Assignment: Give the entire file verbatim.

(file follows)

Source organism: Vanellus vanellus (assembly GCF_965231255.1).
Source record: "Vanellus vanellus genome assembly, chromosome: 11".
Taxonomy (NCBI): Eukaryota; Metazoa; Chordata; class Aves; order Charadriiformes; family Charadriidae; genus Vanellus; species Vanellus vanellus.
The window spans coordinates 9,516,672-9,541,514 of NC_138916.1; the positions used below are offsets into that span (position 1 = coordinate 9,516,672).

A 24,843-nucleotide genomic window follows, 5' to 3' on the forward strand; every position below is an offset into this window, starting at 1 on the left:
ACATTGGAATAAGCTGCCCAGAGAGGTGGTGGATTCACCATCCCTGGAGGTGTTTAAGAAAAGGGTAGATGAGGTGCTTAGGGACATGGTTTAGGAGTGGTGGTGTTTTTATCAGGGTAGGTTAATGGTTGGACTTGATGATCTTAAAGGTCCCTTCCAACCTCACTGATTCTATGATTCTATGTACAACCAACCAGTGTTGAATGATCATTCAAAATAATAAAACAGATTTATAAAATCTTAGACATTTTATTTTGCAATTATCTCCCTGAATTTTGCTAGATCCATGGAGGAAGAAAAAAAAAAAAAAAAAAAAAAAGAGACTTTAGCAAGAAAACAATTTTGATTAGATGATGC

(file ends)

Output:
Source organism: Vanellus vanellus (assembly GCF_965231255.1).
Source record: "Vanellus vanellus genome assembly, chromosome: 11".
Taxonomy (NCBI): Eukaryota; Metazoa; Chordata; class Aves; order Charadriiformes; family Charadriidae; genus Vanellus; species Vanellus vanellus.
The window spans coordinates 9,516,672-9,541,514 of NC_138916.1; the positions used below are offsets into that span (position 1 = coordinate 9,516,672).

A 24,843-nucleotide genomic window follows, 5' to 3' on the forward strand; every position below is an offset into this window, starting at 1 on the left:
ACATTGGAATAAGCTGCCCAGAGAGGTGGTGGATTCACCATCCCTGGAGGTGTTTAAGAAAAGGGTAGATGAGGTGCTTAGGGACATGGTTTAGGAGTGGTGGTGTTTTTATCAGGGTAGGTTAATGGTTGGACTTGATGATCTTAAAGGTCCCTTCCAACCTCACTGATTCTATGATTCTATGTACAACCAACCAGTGTTGAATGATCATTCAAAATAATAAAACAGATTTATAAAATCTTAGACATTTTATTTTGCAATTATCTCCCTGAATTTTGCTAGATCCATGGAGGAAGAAAAAAAAAAAAAAAAAAAAAAAGAGACTTTAGCAAGAAAACAATTTTGATTAGATGATGC